The ghosts of Milledgeville


Isabellea van der Lende

With Halloween just around the corner, the Milledgeville Visitors Center decided to highlight Milledgeville’s spooky and sinister past. That is why the Milledgeville-Baldwin County Convention & Visitors Bureau brought back the Milledgeville Ghost tour for October.
This walking tour covered about 8 to 10 blocks of downtown Milledgeville, including many buildings on GC’s campus.

The tour, guided by Jackie Turner, visited historic buildings around the area and gave insight into some of the eerie stories of the town.
One site included the Old Governor’s Mansion. According to Turner, the mansion is allegedly haunted by a previous cook, Molly. People have claimed to smell some of Molly’s signature dishes.

“On one occasion, they said that they smelled the smell of burnt potatoes and the smell was so strong that they actually searched the home from top to bottom and could not find the source,” said Turner. “The fire department came, and they also searched the mansion. They were unable to locate the source of the smell so we can only think that maybe Molly had a bad day in the kitchen.”

Another stop on the walking tour included GC’s Sanford Hall dormitory. Turner believed Sanford is haunted by a former student who died on the top floor.
In 1952, Betty Jean Cook, also called “Cookie,” committed suicide on the third floor of Sanford Hall. Many speculated she was murdered. After her death, GC closed off the third floor. Since then, there have been several instances of people having bizarre or paranormal encounters in the hall.
A Colonnade article from 2012 described a resident advisor’s paranormal interaction. “Matt Cobb, the resident advisor of Sanford Hall, lives under the inaccessible room where Cookie committed suicide,” wrote reporter Hollyn Phelps.
Cobb went on to describe that he would occasionally hear strange bumps and footsteps above him at night. They all came from the room where Cookie died.
Other stops on the tour included the Alpha Gamma Delta Sorority house and the Harrison House which serves as an office building for GC. Turner believed the sorority house is arguably the most haunted in Milledgeville.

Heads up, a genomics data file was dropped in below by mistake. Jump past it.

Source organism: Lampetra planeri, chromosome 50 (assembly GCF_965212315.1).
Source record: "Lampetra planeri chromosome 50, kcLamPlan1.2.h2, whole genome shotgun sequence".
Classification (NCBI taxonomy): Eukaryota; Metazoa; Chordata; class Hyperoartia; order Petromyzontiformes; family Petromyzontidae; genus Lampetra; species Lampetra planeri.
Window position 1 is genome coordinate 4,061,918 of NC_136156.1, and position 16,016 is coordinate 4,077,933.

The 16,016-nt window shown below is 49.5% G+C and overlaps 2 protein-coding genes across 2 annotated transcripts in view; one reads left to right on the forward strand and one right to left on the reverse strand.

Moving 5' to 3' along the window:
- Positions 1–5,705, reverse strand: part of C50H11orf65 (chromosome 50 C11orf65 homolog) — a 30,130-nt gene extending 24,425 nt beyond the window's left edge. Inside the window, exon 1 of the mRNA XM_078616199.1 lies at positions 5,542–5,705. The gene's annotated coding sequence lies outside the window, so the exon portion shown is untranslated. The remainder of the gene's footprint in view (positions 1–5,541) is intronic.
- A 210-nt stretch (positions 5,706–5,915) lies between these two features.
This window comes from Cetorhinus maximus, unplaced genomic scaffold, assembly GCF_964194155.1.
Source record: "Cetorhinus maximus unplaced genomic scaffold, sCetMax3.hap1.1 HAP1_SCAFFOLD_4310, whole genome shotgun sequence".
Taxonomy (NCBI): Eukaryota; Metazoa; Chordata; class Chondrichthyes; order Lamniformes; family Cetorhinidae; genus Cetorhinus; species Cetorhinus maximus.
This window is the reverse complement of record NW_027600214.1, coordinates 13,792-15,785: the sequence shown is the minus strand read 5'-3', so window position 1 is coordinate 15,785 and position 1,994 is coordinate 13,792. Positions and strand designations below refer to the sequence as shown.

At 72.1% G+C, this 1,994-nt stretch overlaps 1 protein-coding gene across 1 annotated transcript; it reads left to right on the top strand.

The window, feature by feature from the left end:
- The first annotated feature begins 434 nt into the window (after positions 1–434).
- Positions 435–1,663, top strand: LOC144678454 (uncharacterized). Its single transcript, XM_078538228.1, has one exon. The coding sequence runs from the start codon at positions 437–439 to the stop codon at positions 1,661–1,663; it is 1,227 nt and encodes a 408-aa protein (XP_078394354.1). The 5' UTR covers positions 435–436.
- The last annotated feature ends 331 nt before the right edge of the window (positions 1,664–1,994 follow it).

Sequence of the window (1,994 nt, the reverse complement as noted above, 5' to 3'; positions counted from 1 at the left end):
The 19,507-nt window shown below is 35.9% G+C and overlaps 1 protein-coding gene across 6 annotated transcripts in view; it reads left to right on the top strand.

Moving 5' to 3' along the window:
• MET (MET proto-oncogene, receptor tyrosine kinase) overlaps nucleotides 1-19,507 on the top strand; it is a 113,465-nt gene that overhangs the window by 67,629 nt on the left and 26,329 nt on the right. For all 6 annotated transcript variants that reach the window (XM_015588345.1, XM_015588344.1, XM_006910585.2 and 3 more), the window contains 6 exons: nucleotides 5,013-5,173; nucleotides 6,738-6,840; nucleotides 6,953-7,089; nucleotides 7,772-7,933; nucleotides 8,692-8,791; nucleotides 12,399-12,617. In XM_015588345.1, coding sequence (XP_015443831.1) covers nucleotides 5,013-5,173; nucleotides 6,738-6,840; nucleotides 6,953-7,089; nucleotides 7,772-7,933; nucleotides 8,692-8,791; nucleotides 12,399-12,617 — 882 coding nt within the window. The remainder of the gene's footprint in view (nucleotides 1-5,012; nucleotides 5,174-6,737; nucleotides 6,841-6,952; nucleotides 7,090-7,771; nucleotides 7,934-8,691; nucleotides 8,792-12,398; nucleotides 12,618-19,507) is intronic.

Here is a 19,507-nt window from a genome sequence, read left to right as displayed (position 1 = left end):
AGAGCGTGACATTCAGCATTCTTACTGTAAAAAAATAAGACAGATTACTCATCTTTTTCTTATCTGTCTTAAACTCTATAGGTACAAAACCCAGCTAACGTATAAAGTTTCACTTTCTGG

The Tate House, located on 201 N. Jefferson St., is argued to be the most haunted, having been home to three deaths in the late 1800s. The home was built by the Williams family in 1818. In

1870, Sam Walker purchased the house and moved in with his third wife, niece, and son. It is said that he verbally and physically abused his four wives; some speculated that this caused their deaths. Walker soon became known as the “meanest man in Milledgeville.”
In 1873, Joe, Walker’s son, was sent home from his university due to a meningitis outbreak. He began to fall ill, but Walker refused to let his son be seen by a doctor. Three days later, Joe fainted at the top of the stairs and fell to his death. However, speculations arose, accusing Walker of shoving his son down the stairs. Later that week, Walker’s wife and niece also died from meningitis.
Former residents of the house claimed to hear Walker and his son arguing at the top of the stairs, Joe’s body tumbling down the stairs and cries from the room where Molly and Alice died.
“In 1970, a gentleman purchased the house. He was asleep upstairs one night when he heard a commotion going on downstairs,” said Turner. “He went to the top of the stairs and saw an entire party. The people were dressed in attire from the 1840s.”
Years later, the man said he discovered old pictures of the house when it was first built. In the photographs, the house had wooden steps leading up to the door, unlike the brick ones which would later replace them. This convinced him that it was real; in the “party,” the steps were wooden.
“When COVID-19 hit, we had to pause our normal trolley operations,” said Executive Director of Visit Milledgeville, Rebekah Snider, “We started to assess what types of walking tours we could activate in their place that would allow people to stay outside and more spatially distant.” Due to its popularity, the ghost tour has continued year-round, with two tours a month.
“We have increased the number of tours that we are doing during the month of October, with it being the time of ghosts,” said Turner
Turner did the research and wrote the script for the ghost tours. She said she enjoyed the process of creating this excursion.
“I love history, and I found years ago that the best way to convey history is to tell a story to make it interesting,” said Turner.